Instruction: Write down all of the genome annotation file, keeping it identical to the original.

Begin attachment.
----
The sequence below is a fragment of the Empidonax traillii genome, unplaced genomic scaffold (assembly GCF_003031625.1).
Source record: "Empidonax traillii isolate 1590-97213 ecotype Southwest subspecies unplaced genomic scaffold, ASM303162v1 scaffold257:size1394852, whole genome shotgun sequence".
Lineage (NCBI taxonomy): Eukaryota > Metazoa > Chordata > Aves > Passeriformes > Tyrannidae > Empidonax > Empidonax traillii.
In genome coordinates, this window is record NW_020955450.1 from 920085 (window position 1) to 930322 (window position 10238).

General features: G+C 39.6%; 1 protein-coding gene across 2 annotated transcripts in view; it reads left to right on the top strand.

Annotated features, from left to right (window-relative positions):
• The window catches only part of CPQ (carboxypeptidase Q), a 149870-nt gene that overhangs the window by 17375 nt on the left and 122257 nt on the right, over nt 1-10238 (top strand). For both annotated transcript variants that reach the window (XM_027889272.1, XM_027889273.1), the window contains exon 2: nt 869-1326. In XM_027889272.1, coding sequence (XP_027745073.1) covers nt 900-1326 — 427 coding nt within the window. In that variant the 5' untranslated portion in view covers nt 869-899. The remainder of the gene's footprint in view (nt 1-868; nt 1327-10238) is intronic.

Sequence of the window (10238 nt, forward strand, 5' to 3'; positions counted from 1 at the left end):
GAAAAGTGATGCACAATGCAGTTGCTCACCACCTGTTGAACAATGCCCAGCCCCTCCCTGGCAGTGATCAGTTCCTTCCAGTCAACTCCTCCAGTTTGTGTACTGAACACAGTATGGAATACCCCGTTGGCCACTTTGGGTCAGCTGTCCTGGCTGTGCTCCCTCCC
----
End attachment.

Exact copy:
The sequence below is a fragment of the Empidonax traillii genome, unplaced genomic scaffold (assembly GCF_003031625.1).
Source record: "Empidonax traillii isolate 1590-97213 ecotype Southwest subspecies unplaced genomic scaffold, ASM303162v1 scaffold257:size1394852, whole genome shotgun sequence".
Lineage (NCBI taxonomy): Eukaryota > Metazoa > Chordata > Aves > Passeriformes > Tyrannidae > Empidonax > Empidonax traillii.
In genome coordinates, this window is record NW_020955450.1 from 920085 (window position 1) to 930322 (window position 10238).

General features: G+C 39.6%; 1 protein-coding gene across 2 annotated transcripts in view; it reads left to right on the top strand.

Annotated features, from left to right (window-relative positions):
• The window catches only part of CPQ (carboxypeptidase Q), a 149870-nt gene that overhangs the window by 17375 nt on the left and 122257 nt on the right, over nt 1-10238 (top strand). For both annotated transcript variants that reach the window (XM_027889272.1, XM_027889273.1), the window contains exon 2: nt 869-1326. In XM_027889272.1, coding sequence (XP_027745073.1) covers nt 900-1326 — 427 coding nt within the window. In that variant the 5' untranslated portion in view covers nt 869-899. The remainder of the gene's footprint in view (nt 1-868; nt 1327-10238) is intronic.

Sequence of the window (10238 nt, forward strand, 5' to 3'; positions counted from 1 at the left end):
GAAAAGTGATGCACAATGCAGTTGCTCACCACCTGTTGAACAATGCCCAGCCCCTCCCTGGCAGTGATCAGTTCCTTCCAGTCAACTCCTCCAGTTTGTGTACTGAACACAGTATGGAATACCCCGTTGGCCACTTTGGGTCAGCTGTCCTGGCTGTGCTCCCTCCC